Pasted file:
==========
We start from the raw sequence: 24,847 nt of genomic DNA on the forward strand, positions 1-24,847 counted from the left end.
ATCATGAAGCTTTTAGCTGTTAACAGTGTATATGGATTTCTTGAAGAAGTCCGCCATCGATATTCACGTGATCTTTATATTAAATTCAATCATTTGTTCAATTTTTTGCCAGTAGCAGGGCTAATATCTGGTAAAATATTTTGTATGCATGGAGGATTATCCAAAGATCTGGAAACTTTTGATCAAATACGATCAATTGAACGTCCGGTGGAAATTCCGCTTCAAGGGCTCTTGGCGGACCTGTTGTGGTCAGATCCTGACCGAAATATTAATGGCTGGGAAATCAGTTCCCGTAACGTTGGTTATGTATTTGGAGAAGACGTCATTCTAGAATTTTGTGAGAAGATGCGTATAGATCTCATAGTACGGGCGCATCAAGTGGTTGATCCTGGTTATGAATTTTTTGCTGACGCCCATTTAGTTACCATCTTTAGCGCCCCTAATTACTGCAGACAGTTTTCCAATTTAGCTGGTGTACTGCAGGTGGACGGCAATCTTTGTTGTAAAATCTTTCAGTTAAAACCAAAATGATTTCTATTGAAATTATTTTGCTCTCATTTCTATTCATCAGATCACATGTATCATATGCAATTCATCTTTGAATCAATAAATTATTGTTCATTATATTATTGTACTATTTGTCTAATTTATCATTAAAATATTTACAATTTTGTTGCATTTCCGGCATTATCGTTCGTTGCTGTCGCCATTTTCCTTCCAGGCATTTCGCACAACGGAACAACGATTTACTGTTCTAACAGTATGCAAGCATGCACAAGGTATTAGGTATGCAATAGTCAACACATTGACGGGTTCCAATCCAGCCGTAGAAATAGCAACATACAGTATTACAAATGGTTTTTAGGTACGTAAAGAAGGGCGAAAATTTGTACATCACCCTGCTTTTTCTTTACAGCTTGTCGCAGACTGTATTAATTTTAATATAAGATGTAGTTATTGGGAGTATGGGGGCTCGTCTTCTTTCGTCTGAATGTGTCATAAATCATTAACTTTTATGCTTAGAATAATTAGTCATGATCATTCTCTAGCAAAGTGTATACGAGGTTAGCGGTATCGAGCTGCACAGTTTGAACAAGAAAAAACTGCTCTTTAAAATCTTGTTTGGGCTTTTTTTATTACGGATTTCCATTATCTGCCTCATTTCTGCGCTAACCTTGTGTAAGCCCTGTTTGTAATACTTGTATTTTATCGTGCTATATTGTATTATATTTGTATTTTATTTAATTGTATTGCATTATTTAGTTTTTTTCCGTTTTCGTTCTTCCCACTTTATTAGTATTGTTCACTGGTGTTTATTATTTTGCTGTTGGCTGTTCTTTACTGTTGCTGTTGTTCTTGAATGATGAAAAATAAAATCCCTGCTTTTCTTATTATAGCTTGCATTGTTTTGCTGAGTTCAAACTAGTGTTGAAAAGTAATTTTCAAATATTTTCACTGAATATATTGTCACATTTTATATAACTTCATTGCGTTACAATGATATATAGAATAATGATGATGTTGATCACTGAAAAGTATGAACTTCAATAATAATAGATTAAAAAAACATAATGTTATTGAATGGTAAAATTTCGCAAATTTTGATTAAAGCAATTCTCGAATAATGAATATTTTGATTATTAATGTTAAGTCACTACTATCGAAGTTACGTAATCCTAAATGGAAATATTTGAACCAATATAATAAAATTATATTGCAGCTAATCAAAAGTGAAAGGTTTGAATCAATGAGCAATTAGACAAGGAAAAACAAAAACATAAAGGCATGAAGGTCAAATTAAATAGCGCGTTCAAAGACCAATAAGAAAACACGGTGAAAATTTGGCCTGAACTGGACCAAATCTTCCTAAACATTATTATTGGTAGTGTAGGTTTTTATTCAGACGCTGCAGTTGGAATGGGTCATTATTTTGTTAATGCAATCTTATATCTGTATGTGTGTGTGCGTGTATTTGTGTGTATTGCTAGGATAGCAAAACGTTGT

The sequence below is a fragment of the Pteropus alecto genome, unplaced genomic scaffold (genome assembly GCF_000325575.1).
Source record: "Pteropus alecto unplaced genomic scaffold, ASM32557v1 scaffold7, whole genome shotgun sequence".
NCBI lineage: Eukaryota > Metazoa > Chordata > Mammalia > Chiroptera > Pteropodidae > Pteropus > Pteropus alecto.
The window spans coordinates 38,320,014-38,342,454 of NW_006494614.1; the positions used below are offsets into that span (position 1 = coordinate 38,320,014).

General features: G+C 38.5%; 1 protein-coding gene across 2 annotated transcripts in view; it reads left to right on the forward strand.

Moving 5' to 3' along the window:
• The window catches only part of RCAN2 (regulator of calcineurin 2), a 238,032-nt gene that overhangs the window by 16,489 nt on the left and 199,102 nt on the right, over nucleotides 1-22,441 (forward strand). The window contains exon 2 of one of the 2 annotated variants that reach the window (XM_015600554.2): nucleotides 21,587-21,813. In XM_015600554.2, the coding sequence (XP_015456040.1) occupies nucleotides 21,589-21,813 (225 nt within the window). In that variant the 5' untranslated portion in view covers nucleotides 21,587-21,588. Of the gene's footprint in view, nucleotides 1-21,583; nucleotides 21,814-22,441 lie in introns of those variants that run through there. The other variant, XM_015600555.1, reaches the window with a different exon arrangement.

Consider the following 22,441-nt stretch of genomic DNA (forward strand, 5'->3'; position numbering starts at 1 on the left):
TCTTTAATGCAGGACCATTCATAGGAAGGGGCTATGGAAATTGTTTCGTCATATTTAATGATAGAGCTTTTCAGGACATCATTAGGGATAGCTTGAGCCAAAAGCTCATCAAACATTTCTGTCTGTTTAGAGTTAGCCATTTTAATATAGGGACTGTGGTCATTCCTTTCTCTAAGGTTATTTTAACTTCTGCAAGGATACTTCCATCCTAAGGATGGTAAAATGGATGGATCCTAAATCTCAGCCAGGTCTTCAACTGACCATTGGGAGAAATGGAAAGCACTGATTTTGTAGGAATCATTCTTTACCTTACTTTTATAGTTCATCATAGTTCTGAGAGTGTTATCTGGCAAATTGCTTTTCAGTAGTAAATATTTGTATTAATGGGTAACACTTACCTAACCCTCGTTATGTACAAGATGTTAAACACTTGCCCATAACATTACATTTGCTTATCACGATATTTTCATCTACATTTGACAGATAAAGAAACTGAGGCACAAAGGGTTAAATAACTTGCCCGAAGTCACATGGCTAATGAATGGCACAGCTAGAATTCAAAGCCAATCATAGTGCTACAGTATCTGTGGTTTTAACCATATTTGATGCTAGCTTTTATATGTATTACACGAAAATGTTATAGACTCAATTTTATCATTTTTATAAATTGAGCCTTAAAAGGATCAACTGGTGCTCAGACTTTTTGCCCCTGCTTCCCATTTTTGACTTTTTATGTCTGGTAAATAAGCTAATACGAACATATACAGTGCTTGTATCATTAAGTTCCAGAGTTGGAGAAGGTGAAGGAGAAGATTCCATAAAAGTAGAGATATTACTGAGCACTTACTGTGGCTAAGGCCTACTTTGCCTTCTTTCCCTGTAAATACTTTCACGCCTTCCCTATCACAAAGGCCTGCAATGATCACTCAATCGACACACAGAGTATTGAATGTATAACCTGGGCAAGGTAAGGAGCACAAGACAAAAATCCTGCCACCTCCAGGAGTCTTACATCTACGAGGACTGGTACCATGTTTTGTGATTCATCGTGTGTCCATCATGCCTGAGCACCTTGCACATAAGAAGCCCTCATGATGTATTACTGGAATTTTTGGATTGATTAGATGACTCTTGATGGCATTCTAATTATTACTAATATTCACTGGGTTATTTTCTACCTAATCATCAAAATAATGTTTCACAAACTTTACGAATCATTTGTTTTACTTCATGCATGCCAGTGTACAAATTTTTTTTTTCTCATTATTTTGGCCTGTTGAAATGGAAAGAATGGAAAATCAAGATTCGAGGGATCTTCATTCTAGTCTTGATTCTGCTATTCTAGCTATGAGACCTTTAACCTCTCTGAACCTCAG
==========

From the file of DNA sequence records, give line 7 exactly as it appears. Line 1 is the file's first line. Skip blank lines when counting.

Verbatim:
General features: G+C 38.5%; 1 protein-coding gene across 2 annotated transcripts in view; it reads left to right on the forward strand.